Graham, UK

It never ceases to amaze me how people in the UK acquiesce to state control. It is a myth that the UK is a free society, when there is already so much surveillance and restriction. Perhaps the introduction of formal ID cards might wake people up to the fact that they are not as free as they think.
Alan Mehew, Thailand (ex UK)

Everyone's missing the point here. ID cards aren't dangerous, the central database behind them, controlled by the government is the problem. They are different from passports and photo driving licences because we will be expected to carry them at all times and because of the data which they give the government access to.
Alex, UK

The implication that I need to carry proof of identity simply to stroll down the street is insulting

Jim Tackett, USA
My objection to mandatory ID cards is the implication that our identity is granted to us by the government. The implication that I need to carry proof of identity simply to stroll down the street to buy a loaf of bread is not only dangerous in principal as a matter of privacy, I find it personally insulting.
Jim Tackett, USA

Every time I use my debit card a record is made of when and where I was at that time. Every time I use my mobile phone and my phone at home, a record of the calls are kept. I drive through areas with CCTV and my car registration number can be recorded. I log on to the internet and my every move is registered. So the fact that I might be expected to carry an ID card with me doesn't phase me at all. Is it an invasion of privacy? What privacy!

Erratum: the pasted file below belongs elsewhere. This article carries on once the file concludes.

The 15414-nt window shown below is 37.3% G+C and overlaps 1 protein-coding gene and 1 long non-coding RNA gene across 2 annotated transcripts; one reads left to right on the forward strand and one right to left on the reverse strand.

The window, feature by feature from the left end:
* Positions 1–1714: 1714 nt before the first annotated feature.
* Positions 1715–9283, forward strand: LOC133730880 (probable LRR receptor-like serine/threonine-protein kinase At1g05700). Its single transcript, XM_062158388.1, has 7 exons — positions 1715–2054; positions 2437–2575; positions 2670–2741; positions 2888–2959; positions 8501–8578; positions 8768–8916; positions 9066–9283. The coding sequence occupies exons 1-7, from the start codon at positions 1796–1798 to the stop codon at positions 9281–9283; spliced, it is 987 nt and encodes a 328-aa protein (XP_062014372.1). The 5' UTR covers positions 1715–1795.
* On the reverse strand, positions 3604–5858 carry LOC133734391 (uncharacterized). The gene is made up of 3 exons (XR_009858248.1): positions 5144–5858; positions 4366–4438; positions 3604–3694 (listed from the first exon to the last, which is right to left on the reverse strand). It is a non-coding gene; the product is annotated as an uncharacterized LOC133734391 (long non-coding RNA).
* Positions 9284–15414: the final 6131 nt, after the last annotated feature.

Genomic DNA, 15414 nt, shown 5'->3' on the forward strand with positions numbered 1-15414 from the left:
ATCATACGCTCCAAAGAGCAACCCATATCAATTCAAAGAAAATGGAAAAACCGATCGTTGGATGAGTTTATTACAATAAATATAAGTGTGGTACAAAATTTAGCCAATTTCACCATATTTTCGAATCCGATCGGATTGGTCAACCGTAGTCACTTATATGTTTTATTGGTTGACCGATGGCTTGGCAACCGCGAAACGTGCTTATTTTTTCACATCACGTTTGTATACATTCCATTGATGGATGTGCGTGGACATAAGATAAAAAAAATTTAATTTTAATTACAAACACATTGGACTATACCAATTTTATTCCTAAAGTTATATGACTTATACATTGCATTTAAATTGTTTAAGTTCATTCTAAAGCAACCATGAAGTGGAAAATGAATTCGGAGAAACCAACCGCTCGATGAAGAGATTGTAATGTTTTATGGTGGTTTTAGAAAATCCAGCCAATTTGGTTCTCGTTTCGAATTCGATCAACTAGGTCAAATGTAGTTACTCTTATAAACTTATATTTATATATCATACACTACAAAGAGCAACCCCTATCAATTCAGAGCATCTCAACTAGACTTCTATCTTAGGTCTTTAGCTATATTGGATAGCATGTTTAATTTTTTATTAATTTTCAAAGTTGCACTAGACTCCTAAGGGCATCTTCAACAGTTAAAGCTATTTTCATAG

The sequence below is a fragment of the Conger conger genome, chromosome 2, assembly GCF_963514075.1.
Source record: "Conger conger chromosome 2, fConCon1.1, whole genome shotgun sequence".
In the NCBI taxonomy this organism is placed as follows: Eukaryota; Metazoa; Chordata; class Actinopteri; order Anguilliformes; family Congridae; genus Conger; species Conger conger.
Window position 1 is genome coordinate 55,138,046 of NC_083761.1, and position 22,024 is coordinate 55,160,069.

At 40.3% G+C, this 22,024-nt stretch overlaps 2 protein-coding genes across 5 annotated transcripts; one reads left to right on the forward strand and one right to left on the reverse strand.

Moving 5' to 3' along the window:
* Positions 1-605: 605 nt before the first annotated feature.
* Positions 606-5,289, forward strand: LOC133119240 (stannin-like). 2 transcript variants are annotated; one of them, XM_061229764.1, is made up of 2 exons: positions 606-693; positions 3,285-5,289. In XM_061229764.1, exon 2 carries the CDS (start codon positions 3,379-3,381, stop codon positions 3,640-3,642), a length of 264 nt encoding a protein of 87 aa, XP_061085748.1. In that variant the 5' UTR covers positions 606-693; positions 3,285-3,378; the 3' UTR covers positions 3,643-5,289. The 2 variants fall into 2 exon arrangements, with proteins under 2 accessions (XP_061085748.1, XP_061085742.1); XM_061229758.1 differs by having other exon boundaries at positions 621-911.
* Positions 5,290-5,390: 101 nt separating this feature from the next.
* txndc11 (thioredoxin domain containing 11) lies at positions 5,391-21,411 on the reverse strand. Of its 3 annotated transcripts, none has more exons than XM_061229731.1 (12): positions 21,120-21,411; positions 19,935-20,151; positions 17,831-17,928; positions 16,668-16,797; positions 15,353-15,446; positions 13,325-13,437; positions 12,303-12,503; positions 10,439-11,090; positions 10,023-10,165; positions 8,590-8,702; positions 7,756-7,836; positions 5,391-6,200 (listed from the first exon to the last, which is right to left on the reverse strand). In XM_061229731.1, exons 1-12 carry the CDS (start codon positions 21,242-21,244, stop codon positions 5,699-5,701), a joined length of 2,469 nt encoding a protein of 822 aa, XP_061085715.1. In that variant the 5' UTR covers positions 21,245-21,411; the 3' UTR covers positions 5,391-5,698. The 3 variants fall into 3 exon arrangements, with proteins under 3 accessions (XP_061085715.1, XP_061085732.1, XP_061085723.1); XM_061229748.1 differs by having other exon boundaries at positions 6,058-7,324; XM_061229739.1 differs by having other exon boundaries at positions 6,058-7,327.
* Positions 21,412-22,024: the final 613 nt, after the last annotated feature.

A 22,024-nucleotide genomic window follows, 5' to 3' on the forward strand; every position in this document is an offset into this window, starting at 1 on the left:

Philip, England

The point being missed here is that a centralised ID card system represents a lot more than another NI card, driving licence or suchlike. The entire ethos of introducing a closed membership system to a constituency with details collated and kept in database is against human freedoms. Saying you have nothing to hide is ultimately worthless when the same group who holds your information sets the agenda.

A government system profitable for anything from corporate targeting to entrapment and underhand surveillance is not something they have either the need for or the trust of the populace to introduce, and no moral panic over muggers, 'terrorists' or people who apparently aren't worthy of living on our land should surpass this infraction of our human rights. "Those who give over a little safety for freedom deserve neither safety nor freedom" - Franklin. Government is a tool to serve the people, not the reverse.
Phil M, England

I suspect Phil M has been watching far too many episodes of the X Files. We do not, contrary to what he clearly believes, live in a conspiratorial society. While genuine mistakes do take place in essence we live in a just, fair and decent society. The introduction of ID cards has no more curtailed the freedoms of our European neighbours than it would us. If ID cards help, in anyway, to defeat crime and curtail illegal economic immigration then it is a good thing and should be applauded by all right minded adults. I have lived in Eastern Europe for the last three years, in Moscow and Warsaw, and have carried my passport with me at all times as formal identification. I have never felt that doing so was an impediment of my freedoms.